Friday, December 9, 2011

Hands-On with Mercury

**Note that tonight (actually early tomorrow morning for the U.S. anyway) the moon will experience a total lunar eclipse. Check out this site to see if you are able to see any of it.**

We finally wrapped up our chapter on Mercury from Exploring Creation with Astronomy by Jeannie Fulbright. It really should have only taken a week to wrap up as it was pretty simple, but that is pretty much how school is going around here lately.

After reading the chapter and doing some lapbook work (using a coordinating lapbook for Skipper and the notebooking pages I made for Critter), it was time for some hands-on activities. First, the boys experienced how craters were made using a few simple items you have around the house: a plastic cereal bowl, corn meal (flour is ok - we just do not have it around here, only the more expensive gluten-free stuff), and rocks/marbles of varying sizes. All you need to do is drop a "meteorite" onto your "planet" and see the effect. Such a simple thing yet apparently very exciting for them.

The other hands-on activity the boys did was to create a "model" of Mercury. You could make it more difficult and use a salt dough recipe to make a model you can keep, but honestly, I wanted simple and easy - and I did not mind having planets we smooshed back up to make another day. We have enough clutter as it is!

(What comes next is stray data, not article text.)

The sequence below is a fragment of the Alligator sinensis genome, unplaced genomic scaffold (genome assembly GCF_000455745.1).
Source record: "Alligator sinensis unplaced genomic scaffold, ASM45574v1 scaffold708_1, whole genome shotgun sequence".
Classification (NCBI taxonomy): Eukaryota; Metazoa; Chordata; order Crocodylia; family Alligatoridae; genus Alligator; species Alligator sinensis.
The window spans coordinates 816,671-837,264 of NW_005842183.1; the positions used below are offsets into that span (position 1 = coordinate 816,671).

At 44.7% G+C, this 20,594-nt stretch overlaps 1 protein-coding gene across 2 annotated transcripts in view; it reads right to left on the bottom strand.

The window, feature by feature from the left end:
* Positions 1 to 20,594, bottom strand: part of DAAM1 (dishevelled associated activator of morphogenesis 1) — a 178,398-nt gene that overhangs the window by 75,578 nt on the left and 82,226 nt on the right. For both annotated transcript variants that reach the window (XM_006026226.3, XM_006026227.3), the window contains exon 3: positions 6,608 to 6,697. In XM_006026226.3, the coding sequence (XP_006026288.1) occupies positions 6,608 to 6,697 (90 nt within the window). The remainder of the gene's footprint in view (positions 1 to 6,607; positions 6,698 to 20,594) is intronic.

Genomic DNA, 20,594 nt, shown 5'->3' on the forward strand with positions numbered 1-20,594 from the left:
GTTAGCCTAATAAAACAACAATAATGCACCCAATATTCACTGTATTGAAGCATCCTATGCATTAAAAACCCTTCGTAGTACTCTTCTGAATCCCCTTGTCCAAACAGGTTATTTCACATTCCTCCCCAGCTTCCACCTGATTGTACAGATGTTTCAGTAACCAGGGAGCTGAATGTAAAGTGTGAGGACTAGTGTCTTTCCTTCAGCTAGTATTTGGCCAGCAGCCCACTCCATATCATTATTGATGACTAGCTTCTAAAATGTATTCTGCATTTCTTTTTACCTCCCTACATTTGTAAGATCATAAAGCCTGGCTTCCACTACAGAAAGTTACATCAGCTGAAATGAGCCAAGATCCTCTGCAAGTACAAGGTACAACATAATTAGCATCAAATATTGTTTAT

Our favorite "dough" to use is Crayola air-dry clay (play-doh would be perfect too, but we keep it out of the house due to gluten). I let the boys pick a color. Mercury is pretty boring color-wise so we used our imaginations. Once they rolled their clay into a ball, in came the meteorites (in the form of pencil ends, marker ends, pen ends, rocks/marbles) to form craters all around the planet. This was fun for me to watch. Critter really enjoyed putting on a show, with sound effects and all. I lost my chance to take a picture of his planet before so many meteorites hit it that it became flat as a pancake (this phrase cracked him up). His planet is most definitely uninhabitable!


  1. Oh how cool! I used to love doing planet stuff when I was a teacher. :o)

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  2. Thanks for stopping by Jamie! The kids LOVE astronomy. It really does appeal to all age groups. It's been fun seeing how interested their grandpas and dad have become (despite distance). :)

  3. This is so cool! I've done something similar with a map of the united states for 11-13 year olds. I never thought about planets!

  4. What a neat idea for the map, Kayla! That would be a nice way to end my son's year of U.S. states study.

  5. What a fun, hands on activity! We did a space unit earlier this year & had a BLAST =-) f


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